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Faith and Practice

Pacific Yearly Meeting

of the

Religious Society of Friends

a guide to quaker discipline in the experience of pacific yearly meeting of the religious society of friends.
published 2001



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Contents page

iii: testimony and experience of friends

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Corporate Search and Practice

preface
pym in context
quaker faith & spiritual practice
testimony & experience of friends
organization of the society
procedures
activities & organization of the YM
glossary
bibligraphy
appendices
sources of quotations
index of sources
subject index

We gratefully acknowledge the generosity of Friends who have permitted us to use material for this Faith and Practice.

 

unity

140 And oh! how sweet and pleasant it is to the truly spiritual eye, to see several sorts of believers, several forms of Christians in the school of Christ, every one learning their own lesson, performing their own peculiar service, and knowing, owning, and loving one another in their several places and different performances to their Master, to whom they are to give an account, and not to quarrel with one another about their different practices! For this is the true ground of love and unity, not that such a man walks and does just as I do, but because I feel the same Spirit and life in him, and in that he walks in his rank, in his own order, in his proper way and place of subjection to that. And this is far more pleasing to me, than if he walked just in that track wherein I walk…

isaac penington, 1659

141 In this day and age the place where Friends find their unity is in the kind of God they worship. Their apprehension of the relationship of Jesus Christ to God embraces every orthodox and unorthodox shade of theology from unitarian to trinitarian; but whether we regard Jesus … as God himself or as the supreme revealer of God to man, it is the same kind of God: a spirit of peace, truth, love and redeeming power.We need to feel the influence of this Spirit in our lives rather than to argue about our different modes of apprehending him. Directly we begin to chide each other for orthodoxy or unorthodoxy, we cease to be the catholic body we are; for the logical end of such chiding is sanctions and the excluding of the weaker body by the stronger. Let us keep our different modes of apprehension and remember always that it is the same God we serve, revealing himself to each according to his faith, his openness and his need.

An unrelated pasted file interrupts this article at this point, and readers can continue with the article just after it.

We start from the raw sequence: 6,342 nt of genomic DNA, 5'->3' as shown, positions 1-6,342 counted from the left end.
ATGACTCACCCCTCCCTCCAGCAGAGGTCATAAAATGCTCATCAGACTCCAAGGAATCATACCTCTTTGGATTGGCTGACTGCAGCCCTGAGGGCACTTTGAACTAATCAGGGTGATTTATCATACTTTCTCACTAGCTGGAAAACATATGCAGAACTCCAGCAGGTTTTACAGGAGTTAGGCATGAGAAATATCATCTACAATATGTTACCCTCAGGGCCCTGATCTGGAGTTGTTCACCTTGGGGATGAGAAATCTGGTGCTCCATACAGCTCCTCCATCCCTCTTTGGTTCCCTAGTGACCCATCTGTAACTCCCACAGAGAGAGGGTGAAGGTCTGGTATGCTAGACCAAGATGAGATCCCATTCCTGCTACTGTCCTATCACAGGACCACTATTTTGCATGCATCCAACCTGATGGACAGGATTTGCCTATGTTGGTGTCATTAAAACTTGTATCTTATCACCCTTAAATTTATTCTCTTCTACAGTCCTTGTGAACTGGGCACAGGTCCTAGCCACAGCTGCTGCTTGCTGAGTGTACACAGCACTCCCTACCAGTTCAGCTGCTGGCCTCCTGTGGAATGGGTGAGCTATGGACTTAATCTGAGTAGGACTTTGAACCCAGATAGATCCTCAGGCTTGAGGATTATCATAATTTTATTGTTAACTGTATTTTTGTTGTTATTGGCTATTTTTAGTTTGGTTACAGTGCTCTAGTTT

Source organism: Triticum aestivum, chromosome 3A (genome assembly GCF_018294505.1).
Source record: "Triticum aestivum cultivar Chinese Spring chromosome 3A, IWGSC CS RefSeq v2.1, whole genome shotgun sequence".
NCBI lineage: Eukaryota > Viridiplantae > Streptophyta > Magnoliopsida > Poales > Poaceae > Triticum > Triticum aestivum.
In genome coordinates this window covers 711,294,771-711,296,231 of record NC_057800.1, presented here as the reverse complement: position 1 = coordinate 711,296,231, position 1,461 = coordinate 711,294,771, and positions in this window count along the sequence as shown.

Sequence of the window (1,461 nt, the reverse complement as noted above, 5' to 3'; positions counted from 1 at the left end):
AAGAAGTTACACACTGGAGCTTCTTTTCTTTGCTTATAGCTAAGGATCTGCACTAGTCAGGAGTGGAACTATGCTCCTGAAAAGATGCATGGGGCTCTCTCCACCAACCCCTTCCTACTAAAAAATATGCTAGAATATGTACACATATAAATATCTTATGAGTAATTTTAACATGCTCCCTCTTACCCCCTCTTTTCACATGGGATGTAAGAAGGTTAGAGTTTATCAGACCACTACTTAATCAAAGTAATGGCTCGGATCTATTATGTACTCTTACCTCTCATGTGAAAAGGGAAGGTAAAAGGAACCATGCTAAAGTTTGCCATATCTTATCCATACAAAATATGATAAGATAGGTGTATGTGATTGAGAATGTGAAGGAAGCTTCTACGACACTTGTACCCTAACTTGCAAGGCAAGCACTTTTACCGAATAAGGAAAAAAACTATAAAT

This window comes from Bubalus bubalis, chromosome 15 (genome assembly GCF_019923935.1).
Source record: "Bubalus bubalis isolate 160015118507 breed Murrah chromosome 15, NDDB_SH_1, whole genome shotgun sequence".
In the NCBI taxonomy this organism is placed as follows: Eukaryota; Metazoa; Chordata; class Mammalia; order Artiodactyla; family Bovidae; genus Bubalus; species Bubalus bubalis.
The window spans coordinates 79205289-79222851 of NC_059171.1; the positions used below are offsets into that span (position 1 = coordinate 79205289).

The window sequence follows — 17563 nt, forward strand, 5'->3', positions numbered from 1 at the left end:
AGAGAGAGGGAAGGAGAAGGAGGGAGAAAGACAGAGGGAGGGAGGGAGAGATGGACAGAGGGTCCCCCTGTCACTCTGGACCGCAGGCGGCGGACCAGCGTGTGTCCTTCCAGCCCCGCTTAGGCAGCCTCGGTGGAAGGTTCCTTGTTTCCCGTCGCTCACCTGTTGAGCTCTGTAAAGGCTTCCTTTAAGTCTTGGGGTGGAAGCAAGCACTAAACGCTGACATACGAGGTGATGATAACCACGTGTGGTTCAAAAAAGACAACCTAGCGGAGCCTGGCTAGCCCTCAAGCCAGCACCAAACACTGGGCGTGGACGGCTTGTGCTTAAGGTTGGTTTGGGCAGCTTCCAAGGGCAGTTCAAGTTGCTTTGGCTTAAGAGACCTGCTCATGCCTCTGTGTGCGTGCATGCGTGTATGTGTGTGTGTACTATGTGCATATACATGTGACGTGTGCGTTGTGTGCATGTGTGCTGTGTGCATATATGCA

beatrice saxon snell, 1961

142 We would wish to unite with all Christians and also with those of other faiths who work for reconciliation and healing in a broken world. Our membership includes those who ‘whilst ill at ease with orthodox formulations of Christian belief and doctrine, are nevertheless counted among those who do the will of God. As Friends we wish to recognise the divine gifts in those who call God by other names or see their commitment to truth in very different ways from those expressed in the Lima document.

london yearly meeting, to lima with love, 1987

143 Unity suggests to us not agreement or sameness of viewpoint, but a oneness of purpose that instructs our life together. And so it is not necessarily completed, but always underway, moving us beyond maintaining images, even our Quaker image.When we are divided, we are challenged to think of where our unity exists. We understand there to be an essential aspect of the Ground of Being that draws us in reverence, and that our coming together is more than accidental.We are called to be people of strong feeling, to know differences, and to discover through exploring our diversity or conflicts a means of truthfully communicating, in order to reach together toward what is both common and holy.

strawberry creek monthly meeting, 1989